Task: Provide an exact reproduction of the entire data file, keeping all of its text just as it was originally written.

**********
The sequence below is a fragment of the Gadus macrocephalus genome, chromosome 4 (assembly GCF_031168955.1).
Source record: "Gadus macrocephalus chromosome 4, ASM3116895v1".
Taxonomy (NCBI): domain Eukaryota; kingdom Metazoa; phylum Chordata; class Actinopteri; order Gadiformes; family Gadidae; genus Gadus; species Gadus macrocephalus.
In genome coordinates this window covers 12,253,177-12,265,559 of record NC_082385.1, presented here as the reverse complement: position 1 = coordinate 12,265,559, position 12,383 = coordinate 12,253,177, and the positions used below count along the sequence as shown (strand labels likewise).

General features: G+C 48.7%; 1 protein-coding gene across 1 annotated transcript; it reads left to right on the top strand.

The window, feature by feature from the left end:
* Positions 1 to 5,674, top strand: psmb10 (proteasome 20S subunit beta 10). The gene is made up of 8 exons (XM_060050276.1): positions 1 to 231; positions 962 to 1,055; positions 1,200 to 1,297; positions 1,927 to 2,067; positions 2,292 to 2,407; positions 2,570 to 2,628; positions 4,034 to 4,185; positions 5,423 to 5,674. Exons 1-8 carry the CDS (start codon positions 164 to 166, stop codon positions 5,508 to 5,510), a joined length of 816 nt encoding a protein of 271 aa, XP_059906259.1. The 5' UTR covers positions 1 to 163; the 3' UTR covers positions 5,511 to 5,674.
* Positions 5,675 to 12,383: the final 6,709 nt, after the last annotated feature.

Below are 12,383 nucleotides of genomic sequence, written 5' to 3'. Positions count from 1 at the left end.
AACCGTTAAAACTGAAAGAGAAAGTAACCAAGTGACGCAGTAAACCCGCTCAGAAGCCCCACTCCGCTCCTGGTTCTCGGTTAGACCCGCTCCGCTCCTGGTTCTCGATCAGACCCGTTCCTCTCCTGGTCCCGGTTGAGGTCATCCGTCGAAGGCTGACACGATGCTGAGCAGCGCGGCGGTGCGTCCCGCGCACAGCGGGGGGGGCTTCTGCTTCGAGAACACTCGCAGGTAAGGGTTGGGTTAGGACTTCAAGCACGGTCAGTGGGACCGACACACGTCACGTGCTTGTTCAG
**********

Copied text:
The sequence below is a fragment of the Gadus macrocephalus genome, chromosome 4 (assembly GCF_031168955.1).
Source record: "Gadus macrocephalus chromosome 4, ASM3116895v1".
Taxonomy (NCBI): domain Eukaryota; kingdom Metazoa; phylum Chordata; class Actinopteri; order Gadiformes; family Gadidae; genus Gadus; species Gadus macrocephalus.
In genome coordinates this window covers 12,253,177-12,265,559 of record NC_082385.1, presented here as the reverse complement: position 1 = coordinate 12,265,559, position 12,383 = coordinate 12,253,177, and the positions used below count along the sequence as shown (strand labels likewise).

General features: G+C 48.7%; 1 protein-coding gene across 1 annotated transcript; it reads left to right on the top strand.

The window, feature by feature from the left end:
* Positions 1 to 5,674, top strand: psmb10 (proteasome 20S subunit beta 10). The gene is made up of 8 exons (XM_060050276.1): positions 1 to 231; positions 962 to 1,055; positions 1,200 to 1,297; positions 1,927 to 2,067; positions 2,292 to 2,407; positions 2,570 to 2,628; positions 4,034 to 4,185; positions 5,423 to 5,674. Exons 1-8 carry the CDS (start codon positions 164 to 166, stop codon positions 5,508 to 5,510), a joined length of 816 nt encoding a protein of 271 aa, XP_059906259.1. The 5' UTR covers positions 1 to 163; the 3' UTR covers positions 5,511 to 5,674.
* Positions 5,675 to 12,383: the final 6,709 nt, after the last annotated feature.

Below are 12,383 nucleotides of genomic sequence, written 5' to 3'. Positions count from 1 at the left end.
AACCGTTAAAACTGAAAGAGAAAGTAACCAAGTGACGCAGTAAACCCGCTCAGAAGCCCCACTCCGCTCCTGGTTCTCGGTTAGACCCGCTCCGCTCCTGGTTCTCGATCAGACCCGTTCCTCTCCTGGTCCCGGTTGAGGTCATCCGTCGAAGGCTGACACGATGCTGAGCAGCGCGGCGGTGCGTCCCGCGCACAGCGGGGGGGGCTTCTGCTTCGAGAACACTCGCAGGTAAGGGTTGGGTTAGGACTTCAAGCACGGTCAGTGGGACCGACACACGTCACGTGCTTGTTCAG